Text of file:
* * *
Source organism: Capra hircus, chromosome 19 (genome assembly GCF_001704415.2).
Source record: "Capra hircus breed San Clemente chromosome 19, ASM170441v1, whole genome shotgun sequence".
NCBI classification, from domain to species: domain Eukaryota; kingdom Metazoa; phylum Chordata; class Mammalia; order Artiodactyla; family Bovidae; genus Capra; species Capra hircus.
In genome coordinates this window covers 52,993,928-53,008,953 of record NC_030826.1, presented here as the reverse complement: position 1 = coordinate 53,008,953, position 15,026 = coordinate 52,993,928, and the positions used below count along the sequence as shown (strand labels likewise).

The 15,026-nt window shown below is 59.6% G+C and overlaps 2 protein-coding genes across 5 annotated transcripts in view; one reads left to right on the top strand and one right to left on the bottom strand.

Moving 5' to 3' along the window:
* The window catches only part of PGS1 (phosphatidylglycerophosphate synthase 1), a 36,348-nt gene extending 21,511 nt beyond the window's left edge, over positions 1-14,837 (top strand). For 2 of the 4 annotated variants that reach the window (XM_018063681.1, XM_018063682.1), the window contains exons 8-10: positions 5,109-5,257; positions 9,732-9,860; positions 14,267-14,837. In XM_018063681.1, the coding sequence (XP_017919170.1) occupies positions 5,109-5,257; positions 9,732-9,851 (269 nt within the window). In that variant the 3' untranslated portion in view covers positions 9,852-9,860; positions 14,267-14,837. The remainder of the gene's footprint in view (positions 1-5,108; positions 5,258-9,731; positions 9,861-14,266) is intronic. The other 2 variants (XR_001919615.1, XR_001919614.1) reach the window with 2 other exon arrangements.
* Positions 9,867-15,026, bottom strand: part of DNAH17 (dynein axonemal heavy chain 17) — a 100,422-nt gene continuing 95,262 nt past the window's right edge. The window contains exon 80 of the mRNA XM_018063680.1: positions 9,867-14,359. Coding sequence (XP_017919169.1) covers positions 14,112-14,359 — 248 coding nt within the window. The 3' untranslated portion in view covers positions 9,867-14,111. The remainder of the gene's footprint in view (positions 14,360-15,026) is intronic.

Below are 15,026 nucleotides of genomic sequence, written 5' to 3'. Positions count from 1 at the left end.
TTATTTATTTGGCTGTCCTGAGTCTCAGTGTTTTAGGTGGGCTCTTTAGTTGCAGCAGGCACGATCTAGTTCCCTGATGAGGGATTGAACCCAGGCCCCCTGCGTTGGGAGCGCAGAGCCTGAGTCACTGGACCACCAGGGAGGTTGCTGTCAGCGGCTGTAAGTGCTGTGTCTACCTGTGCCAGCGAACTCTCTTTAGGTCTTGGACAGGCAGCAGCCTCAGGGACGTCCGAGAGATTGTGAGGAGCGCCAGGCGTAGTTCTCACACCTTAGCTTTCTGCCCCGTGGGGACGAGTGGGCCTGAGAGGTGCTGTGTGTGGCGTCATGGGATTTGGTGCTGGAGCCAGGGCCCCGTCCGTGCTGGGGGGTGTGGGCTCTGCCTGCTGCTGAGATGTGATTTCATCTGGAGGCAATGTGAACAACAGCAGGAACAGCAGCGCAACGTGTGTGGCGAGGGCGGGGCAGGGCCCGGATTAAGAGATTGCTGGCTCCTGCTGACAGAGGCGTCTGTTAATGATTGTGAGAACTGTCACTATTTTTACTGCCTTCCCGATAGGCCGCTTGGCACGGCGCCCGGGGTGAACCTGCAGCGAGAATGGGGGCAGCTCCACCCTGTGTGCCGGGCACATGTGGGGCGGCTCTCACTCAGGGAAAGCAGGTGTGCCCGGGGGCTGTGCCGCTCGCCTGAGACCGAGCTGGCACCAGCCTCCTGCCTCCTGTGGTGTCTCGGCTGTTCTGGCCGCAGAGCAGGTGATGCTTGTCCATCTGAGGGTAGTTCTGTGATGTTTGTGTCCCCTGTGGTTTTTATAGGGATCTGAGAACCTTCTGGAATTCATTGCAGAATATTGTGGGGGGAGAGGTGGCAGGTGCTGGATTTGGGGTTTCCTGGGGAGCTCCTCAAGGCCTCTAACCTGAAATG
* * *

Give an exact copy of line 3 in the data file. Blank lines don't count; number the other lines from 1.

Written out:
NCBI classification, from domain to species: domain Eukaryota; kingdom Metazoa; phylum Chordata; class Mammalia; order Artiodactyla; family Bovidae; genus Capra; species Capra hircus.